Minnesota 2020 recommends buying Minnesota-made products for your sweetie on Valentine's Day and provides a Made in Minnesota Gift Guide to help you do just that. Bluestem Prairie will happily accept Minnesota-made chocolate, Shakers rose vodka, and other items from our adoring readers if they ask us if we want anything three times in the time-honored Minnesota custom. We wouldn't be calling these things gifts now, don't you know.
Now the bang bang part of the picture: Tim Walz campaigned in 2006 as a gun rights supporter, receiving an "A" from the NRA-ILA (Gutknecht, as the incumbent with a good record, was endorsed).
Now the Star Tribune reports in Controversial gun law is now a target that Walz, along with rural DFL congressmen Peterson and Oberstar, have signed on to a friend-of-the-court brief in the case of District of Columbia (D.C.) and Mayor Adrian Fenty v. Dick Anthony Heller. While many of our progressive friends disagree, we too support gun rights.
Speaking of details and directions, the Winona Daily News reported 3 congressional candidates criticize Walz at WSU forum. The lead:
The U.S. military must avoid setting a firm timetable for leaving Iraq, said three Republicans vying to challenge Democratic Rep. Tim Walz in Minnesota’s 1st Congressional District.
Brian Davis, Randy Demmer and Dick Day were at a candidates’ forum Thursday night at Winona State University, sponsored by the College Republicans. . . .
. . . “We need to maintain the political will to see this thing through,” said Demmer, a state representative from Hayfield.
A withdrawal date “is the same thing as announcing a date of surrender,” said Davis, a Mayo Clinic doctor from Rochester.
Day — a state senator from Owatonna — was the only candidate to speak specifically of withdrawal, saying he doesn’t envision “a permanent occupation” of Iraq.
“We know it will wind down … but we need to be tough,” said Day, who added that “we all should be nervous” about terrorist attacks after the events of Sept. 11, 2001.
The WDN doesn't give a head count, but a friend who was there reports taking attendance: "Sixteen of the most die--hard Republicans from the community,
and twenty students."
Perhaps the adoring throngs were misdirected by the subject line for the email sent out by Brian Davis's campaign:
Subject: Congressional Candidate Forum Tomorrow Night in Rochester!
This information might have made it difficult for potential audience members to locate Winona State University.
KTTC-TV reports that the stimulus package is Signed, Sealed, and Delivered. The station asks Walz where the money's coming form. He answers:
Everybody we talked to in Rochester seems pretty excited about this rebate check, but most people we talked to had no idea where it was coming from.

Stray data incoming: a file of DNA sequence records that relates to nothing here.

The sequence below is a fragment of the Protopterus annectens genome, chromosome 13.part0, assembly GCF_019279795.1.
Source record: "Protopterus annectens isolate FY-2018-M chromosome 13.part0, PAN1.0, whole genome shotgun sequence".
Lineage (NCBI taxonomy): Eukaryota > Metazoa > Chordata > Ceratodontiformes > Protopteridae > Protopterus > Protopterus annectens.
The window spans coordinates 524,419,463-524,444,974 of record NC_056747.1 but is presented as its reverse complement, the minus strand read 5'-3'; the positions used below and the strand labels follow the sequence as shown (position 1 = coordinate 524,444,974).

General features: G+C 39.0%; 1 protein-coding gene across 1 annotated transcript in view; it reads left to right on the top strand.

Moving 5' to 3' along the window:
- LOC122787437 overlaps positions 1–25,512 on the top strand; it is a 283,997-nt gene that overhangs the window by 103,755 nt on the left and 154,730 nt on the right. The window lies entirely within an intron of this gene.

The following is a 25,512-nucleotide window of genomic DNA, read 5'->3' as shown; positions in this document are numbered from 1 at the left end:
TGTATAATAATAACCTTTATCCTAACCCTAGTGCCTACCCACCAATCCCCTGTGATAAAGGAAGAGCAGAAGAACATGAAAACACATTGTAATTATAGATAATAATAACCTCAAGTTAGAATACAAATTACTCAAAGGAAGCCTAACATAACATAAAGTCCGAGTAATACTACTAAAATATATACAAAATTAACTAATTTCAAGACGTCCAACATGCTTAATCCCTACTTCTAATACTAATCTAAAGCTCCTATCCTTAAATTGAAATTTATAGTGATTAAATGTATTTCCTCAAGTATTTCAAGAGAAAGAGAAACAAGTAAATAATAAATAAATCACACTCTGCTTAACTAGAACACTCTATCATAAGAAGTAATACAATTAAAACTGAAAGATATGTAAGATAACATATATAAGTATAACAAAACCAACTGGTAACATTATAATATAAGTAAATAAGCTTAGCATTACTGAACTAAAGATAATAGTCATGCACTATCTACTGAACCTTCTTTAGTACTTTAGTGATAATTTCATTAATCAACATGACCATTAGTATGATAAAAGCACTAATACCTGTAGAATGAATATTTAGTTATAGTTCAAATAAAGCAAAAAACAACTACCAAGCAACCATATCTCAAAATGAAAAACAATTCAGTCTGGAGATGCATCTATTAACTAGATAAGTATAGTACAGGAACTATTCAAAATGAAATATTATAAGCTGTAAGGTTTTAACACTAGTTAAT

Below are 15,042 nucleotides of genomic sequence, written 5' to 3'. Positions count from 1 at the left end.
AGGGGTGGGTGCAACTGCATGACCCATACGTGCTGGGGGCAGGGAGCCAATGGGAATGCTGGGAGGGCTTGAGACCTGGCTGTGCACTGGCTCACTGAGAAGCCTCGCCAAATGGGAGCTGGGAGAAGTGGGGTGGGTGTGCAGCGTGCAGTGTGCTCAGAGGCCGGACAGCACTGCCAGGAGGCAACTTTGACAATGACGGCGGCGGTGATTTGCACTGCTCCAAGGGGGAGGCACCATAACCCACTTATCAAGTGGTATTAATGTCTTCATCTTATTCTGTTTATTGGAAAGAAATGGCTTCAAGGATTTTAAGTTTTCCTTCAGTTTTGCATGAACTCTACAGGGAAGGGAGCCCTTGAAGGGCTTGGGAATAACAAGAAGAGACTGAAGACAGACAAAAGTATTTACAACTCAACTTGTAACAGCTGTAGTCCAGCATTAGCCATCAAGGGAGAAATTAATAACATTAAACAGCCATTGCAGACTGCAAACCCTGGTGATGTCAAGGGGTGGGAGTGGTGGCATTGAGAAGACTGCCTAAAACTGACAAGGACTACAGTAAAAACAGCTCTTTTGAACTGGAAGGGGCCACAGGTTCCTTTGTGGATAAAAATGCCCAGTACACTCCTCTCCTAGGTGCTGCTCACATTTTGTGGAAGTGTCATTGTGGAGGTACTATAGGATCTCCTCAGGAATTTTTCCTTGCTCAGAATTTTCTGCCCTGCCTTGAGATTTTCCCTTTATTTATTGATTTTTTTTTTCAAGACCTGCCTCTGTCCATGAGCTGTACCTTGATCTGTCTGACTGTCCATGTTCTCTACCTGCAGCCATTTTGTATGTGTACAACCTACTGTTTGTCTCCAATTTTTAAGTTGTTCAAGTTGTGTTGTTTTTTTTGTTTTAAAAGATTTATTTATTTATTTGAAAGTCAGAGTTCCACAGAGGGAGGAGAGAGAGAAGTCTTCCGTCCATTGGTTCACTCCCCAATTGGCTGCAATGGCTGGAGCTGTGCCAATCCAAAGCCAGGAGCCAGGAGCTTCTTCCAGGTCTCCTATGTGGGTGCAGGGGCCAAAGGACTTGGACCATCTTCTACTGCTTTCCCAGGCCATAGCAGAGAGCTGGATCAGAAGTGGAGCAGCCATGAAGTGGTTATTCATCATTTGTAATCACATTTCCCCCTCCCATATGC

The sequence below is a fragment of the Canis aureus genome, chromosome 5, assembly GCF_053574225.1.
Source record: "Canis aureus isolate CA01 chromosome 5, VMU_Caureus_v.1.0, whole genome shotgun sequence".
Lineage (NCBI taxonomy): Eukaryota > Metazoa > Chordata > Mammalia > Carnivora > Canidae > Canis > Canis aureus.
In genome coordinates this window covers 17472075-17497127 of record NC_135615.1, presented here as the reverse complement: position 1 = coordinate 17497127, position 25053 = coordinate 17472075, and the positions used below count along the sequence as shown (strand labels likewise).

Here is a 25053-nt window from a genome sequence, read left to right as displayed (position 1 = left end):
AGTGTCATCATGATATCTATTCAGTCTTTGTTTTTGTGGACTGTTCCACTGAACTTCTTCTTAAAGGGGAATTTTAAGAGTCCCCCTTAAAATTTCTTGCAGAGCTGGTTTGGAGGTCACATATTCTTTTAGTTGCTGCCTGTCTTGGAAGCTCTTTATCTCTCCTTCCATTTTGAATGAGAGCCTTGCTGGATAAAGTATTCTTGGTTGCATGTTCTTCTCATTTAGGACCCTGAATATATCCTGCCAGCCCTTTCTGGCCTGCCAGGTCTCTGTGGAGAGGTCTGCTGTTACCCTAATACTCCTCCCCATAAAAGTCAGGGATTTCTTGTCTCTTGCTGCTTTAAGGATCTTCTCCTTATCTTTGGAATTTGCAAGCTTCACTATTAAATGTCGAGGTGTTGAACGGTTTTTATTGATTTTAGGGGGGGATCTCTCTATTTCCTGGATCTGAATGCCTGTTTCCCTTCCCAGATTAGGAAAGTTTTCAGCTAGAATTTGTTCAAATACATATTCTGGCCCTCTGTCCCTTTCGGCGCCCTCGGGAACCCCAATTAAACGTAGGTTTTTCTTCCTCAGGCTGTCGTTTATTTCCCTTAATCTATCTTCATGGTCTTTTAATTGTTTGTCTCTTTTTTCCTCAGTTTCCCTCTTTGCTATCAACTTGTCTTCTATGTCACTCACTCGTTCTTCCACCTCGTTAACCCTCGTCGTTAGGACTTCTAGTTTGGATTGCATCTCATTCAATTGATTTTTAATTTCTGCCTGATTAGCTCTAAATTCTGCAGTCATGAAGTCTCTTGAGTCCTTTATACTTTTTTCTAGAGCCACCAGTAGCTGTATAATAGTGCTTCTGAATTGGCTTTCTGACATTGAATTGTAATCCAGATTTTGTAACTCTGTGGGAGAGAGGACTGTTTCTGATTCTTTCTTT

Here's what Representative Tim Walz had to say, "This is adding to the debt so if they really want to take this to the logical conclusion then they're borrowing from their children to fix an economic downturn that's been caused by the last seven years of this administration."
Seeing that much money show up in your mailbox might seem like a good idea, but Representative Walz says, it's really a short-term solution to a long-term problem.
Walz says, "It should take a little of the sting off, but I don't want to portray this as any type of silver bullet or magic solution because it's not; but if it allows people to get a little breather before we starting making the changes needed to bring our economy back then that's a good thing."
The paper also reports Loved ones mourn St. Charles teenager killed on a bad stretch of Highway 14 during icy conditions. She was 17.
The New Ulm Journal editorial board writes in McCain wins delegates, but not their hearts:
But while McCain has won a lot of delegates, he still hasn’t won the heart of the party’s main core, the conservatives. McCain has strayed too many times from the conservative fold on different issues for die-hard conservatives to forgive him, let alone feel comfortable with him. Ann Coulter, the conservative pit bull, actually said she’d vote for Hillary Clinton before she’d vote for McCain.
. . . So what does that mean for Gov. Tim Pawlenty, who has been fluttering around McCain on several campaign stops and is considered a possibility to become McCain’s running mate?
Pawlenty became a conservative darling after balancing the state’s $4.5 billion budget deficit early in his career without raising income taxes. That reputation suffered a little when the governor had to accept an increase in the tobacco tax — er, user fee — in the last state budget.
But conservative credentials aside, does Pawlenty have a big enough name and appeal to win over the likes of Coulter? We suspect McCain will be looking for someone with more appeal — someone along the line of Romney, if he and Romney can heal the bruises they’ve given each other.
We also wonder if Pawlenty will be looking to burnish his conservative reputation by being extra tough on DFLers and less willing to compromise in the coming legislative session. If so, it could be another of the sessions Minnesotans have come to experience and loathe over the past few years.